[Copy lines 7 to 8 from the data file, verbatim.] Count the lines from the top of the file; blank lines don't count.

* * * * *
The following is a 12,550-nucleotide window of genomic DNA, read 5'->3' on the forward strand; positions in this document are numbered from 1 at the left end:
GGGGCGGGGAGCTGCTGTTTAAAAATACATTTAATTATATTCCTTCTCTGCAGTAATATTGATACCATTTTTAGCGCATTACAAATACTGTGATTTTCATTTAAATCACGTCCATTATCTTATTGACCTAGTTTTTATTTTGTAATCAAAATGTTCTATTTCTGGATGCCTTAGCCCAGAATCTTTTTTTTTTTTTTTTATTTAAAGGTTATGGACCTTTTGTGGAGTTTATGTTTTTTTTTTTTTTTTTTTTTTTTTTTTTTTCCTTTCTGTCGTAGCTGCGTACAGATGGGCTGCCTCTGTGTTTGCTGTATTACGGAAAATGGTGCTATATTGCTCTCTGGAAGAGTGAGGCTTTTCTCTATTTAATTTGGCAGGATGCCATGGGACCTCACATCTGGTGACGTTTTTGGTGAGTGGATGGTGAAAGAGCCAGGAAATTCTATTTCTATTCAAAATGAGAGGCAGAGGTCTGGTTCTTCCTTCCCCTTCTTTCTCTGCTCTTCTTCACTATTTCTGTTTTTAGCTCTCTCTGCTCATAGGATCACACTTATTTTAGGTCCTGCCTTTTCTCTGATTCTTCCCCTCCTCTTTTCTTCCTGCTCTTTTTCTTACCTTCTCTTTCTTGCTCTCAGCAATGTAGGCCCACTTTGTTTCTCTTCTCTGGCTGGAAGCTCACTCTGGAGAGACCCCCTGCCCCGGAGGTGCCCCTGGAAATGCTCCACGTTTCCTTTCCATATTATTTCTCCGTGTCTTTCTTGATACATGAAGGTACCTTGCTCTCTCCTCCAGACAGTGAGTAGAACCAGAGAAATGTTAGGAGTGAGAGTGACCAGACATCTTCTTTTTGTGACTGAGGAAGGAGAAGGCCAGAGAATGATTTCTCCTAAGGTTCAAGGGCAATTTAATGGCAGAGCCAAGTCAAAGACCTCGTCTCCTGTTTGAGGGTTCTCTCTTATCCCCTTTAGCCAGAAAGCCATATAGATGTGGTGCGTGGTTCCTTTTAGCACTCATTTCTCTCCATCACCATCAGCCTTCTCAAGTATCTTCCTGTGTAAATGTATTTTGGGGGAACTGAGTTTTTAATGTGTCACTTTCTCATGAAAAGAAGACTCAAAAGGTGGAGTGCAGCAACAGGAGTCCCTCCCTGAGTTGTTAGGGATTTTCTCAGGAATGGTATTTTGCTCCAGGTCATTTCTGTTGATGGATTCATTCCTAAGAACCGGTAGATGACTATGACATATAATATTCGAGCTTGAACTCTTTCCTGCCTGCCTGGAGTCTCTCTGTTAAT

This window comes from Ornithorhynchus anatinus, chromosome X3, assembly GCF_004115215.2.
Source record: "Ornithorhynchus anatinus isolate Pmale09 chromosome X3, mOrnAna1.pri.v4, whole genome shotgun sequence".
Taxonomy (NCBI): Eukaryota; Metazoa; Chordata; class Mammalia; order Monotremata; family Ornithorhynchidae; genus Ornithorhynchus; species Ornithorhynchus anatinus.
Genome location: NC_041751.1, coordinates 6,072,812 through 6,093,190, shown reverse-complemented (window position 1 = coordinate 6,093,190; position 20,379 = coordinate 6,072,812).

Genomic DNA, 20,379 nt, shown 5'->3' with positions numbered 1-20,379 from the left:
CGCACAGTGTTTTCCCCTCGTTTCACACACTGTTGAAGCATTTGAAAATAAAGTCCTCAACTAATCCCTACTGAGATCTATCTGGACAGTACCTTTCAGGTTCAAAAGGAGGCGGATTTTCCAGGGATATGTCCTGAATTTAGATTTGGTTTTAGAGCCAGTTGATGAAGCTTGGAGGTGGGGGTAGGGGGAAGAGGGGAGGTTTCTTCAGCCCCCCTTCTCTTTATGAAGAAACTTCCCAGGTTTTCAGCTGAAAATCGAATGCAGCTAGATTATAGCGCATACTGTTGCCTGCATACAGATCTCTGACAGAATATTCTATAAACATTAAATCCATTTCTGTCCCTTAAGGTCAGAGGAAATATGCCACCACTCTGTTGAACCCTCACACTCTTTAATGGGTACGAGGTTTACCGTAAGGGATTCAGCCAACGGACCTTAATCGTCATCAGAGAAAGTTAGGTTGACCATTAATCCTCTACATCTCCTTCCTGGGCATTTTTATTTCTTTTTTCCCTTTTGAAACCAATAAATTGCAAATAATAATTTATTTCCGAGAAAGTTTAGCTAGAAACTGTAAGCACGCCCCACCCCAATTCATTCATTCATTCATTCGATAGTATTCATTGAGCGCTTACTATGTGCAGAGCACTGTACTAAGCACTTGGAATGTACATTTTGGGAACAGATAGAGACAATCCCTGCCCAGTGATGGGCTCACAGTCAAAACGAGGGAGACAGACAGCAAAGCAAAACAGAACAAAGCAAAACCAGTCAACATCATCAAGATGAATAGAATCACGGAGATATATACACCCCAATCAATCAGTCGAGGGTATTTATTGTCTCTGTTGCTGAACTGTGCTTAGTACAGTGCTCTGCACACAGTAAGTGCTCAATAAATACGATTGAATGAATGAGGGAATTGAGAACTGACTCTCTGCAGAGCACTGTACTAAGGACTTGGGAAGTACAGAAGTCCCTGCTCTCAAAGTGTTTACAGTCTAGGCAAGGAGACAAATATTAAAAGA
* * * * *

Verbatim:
Genomic DNA, 20,379 nt, shown 5'->3' with positions numbered 1-20,379 from the left:
CGCACAGTGTTTTCCCCTCGTTTCACACACTGTTGAAGCATTTGAAAATAAAGTCCTCAACTAATCCCTACTGAGATCTATCTGGACAGTACCTTTCAGGTTCAAAAGGAGGCGGATTTTCCAGGGATATGTCCTGAATTTAGATTTGGTTTTAGAGCCAGTTGATGAAGCTTGGAGGTGGGGGTAGGGGGAAGAGGGGAGGTTTCTTCAGCCCCCCTTCTCTTTATGAAGAAACTTCCCAGGTTTTCAGCTGAAAATCGAATGCAGCTAGATTATAGCGCATACTGTTGCCTGCATACAGATCTCTGACAGAATATTCTATAAACATTAAATCCATTTCTGTCCCTTAAGGTCAGAGGAAATATGCCACCACTCTGTTGAACCCTCACACTCTTTAATGGGTACGAGGTTTACCGTAAGGGATTCAGCCAACGGACCTTAATCGTCATCAGAGAAAGTTAGGTTGACCATTAATCCTCTACATCTCCTTCCTGGGCATTTTTATTTCTTTTTTCCCTTTTGAAACCAATAAATTGCAAATAATAATTTATTTCCGAGAAAGTTTAGCTAGAAACTGTAAGCACGCCCCACCCCAATTCATTCATTCATTCATTCGATAGTATTCATTGAGCGCTTACTATGTGCAGAGCACTGTACTAAGCACTTGGAATGTACATTTTGGGAACAGATAGAGACAATCCCTGCCCAGTGATGGGCTCACAGTCAAAACGAGGGAGACAGACAGCAAAGCAAAACAGAACAAAGCAAAACCAGTCAACATCATCAAGATGAATAGAATCACGGAGATATATACACCCCAATCAATCAGTCGAGGGTATTTATTGTCTCTGTTGCTGAACTGTGCTTAGTACAGTGCTCTGCACACAGTAAGTGCTCAATAAATACGATTGAATGAATGAGGGAATTGAGAACTGACTCTCTGCAGAGCACTGTACTAAGGACTTGGGAAGTACAGAAGTCCCTGCTCTCAAAGTGTTTACAGTCTAGGCAAGGAGACAAATATTAAAAGA